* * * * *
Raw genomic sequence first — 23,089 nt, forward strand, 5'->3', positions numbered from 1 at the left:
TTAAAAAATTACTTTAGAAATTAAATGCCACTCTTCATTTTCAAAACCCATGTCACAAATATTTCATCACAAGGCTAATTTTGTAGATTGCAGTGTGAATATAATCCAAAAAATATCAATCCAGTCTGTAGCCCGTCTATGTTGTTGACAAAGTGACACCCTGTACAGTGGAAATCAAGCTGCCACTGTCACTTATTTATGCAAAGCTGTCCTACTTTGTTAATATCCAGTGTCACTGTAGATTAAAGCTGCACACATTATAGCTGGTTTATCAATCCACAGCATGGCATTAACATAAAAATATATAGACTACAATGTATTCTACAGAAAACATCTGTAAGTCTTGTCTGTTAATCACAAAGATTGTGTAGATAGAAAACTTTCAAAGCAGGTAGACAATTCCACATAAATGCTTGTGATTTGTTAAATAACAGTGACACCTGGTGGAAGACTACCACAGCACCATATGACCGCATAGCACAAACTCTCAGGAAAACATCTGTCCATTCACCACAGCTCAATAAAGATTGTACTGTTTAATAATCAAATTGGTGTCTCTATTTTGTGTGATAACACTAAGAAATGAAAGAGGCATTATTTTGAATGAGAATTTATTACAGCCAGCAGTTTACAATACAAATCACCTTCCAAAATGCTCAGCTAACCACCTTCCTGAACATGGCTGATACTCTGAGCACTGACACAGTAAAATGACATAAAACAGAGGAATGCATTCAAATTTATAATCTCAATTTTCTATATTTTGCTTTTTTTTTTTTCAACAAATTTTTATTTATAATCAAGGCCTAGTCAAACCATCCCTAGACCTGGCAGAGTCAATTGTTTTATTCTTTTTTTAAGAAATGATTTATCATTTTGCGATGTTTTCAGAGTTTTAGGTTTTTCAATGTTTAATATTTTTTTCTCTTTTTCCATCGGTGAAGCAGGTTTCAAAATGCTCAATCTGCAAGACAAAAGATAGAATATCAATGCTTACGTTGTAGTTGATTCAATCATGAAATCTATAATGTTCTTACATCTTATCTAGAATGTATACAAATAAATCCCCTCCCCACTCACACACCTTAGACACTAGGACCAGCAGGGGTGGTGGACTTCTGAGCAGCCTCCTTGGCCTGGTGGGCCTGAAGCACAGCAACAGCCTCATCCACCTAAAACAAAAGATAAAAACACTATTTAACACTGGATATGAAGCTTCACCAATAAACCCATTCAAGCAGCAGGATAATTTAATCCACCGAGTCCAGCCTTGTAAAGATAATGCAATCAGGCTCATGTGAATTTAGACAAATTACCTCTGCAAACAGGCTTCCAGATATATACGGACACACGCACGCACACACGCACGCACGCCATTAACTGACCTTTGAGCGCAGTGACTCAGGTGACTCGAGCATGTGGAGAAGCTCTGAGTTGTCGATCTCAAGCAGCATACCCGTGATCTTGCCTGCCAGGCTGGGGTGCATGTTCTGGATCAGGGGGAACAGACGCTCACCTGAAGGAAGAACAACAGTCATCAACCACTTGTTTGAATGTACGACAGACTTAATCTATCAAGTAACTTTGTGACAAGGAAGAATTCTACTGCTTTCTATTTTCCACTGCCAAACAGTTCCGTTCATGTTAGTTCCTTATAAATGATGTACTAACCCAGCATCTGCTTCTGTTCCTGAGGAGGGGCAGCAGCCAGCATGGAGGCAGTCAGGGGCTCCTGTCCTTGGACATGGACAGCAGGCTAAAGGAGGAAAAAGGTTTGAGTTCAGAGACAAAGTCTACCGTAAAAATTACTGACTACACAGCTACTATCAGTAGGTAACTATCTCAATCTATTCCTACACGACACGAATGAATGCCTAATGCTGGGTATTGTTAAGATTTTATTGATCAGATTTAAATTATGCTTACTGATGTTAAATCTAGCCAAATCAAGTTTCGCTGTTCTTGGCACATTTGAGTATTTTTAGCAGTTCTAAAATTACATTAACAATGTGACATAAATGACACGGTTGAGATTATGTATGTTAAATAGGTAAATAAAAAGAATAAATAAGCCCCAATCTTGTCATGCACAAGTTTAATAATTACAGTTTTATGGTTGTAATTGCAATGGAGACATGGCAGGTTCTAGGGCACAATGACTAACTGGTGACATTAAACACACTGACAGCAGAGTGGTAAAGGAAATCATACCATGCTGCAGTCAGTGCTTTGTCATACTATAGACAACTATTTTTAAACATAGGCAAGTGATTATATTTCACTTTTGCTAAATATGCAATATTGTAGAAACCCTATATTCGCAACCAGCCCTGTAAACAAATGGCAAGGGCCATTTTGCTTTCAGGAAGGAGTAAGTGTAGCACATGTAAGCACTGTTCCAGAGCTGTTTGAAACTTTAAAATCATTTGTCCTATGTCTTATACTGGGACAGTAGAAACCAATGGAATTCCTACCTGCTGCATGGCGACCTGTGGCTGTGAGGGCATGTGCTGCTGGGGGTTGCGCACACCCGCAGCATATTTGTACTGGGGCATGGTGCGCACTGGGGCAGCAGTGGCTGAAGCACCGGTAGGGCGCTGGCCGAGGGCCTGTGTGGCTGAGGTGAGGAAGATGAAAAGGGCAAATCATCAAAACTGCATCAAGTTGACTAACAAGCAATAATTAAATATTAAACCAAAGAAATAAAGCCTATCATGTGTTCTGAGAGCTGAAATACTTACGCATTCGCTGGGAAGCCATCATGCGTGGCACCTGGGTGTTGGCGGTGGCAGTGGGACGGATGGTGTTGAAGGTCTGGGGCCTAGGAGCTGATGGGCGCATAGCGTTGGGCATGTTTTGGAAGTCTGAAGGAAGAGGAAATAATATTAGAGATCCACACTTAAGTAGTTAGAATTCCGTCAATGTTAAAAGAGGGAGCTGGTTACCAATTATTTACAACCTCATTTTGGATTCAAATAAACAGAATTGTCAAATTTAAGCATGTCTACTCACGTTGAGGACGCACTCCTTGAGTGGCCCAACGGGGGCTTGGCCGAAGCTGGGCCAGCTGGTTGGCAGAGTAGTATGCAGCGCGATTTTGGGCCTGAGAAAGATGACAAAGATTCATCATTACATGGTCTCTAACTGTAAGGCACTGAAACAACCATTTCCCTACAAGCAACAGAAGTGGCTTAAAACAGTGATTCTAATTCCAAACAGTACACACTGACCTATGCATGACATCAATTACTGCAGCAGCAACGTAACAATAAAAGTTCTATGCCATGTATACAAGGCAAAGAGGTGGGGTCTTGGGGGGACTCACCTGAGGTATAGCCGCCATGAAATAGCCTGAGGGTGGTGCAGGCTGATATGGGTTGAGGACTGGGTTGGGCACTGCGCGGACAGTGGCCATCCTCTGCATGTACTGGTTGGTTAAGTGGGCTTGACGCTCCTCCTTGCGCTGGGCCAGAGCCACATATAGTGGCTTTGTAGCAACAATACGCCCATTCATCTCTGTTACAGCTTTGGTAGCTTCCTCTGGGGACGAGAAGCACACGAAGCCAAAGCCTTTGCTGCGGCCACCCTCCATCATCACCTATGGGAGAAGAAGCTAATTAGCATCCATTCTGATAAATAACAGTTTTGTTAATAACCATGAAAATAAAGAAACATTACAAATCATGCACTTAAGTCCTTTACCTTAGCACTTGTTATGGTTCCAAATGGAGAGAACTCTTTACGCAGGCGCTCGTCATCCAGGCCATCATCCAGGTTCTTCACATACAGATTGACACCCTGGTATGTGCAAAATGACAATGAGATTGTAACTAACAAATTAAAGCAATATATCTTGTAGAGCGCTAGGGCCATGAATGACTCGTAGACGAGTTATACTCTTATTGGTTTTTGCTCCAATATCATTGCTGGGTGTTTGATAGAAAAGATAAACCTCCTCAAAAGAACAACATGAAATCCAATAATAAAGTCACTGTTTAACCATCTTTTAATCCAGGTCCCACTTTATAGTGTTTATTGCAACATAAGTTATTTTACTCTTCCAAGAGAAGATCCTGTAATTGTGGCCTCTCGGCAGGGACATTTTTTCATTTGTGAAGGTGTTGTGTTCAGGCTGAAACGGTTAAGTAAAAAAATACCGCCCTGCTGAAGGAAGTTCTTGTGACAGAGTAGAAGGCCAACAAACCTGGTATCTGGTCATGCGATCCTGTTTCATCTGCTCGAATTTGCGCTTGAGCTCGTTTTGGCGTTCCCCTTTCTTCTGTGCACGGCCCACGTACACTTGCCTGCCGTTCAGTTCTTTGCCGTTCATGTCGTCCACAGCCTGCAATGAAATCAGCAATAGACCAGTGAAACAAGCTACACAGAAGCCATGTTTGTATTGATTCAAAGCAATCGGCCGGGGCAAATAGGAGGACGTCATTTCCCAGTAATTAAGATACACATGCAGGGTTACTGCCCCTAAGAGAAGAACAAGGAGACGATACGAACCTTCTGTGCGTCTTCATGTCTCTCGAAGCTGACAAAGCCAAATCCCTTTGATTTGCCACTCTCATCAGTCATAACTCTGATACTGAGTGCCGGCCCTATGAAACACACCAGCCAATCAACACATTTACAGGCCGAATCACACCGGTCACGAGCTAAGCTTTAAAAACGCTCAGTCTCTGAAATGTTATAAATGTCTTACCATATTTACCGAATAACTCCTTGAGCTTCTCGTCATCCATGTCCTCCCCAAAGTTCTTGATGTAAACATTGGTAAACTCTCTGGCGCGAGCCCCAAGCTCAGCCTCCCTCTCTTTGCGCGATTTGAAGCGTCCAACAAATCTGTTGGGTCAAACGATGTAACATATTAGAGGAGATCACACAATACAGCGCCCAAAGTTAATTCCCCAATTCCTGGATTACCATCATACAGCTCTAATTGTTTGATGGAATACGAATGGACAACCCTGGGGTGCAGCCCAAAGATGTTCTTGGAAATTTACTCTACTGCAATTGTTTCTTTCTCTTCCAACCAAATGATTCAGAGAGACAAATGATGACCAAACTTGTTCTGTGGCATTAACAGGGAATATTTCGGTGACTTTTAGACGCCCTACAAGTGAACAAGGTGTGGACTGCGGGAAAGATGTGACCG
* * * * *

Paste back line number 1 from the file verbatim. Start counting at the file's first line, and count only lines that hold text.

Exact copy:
Raw genomic sequence first — 23,089 nt, forward strand, 5'->3', positions numbered from 1 at the left: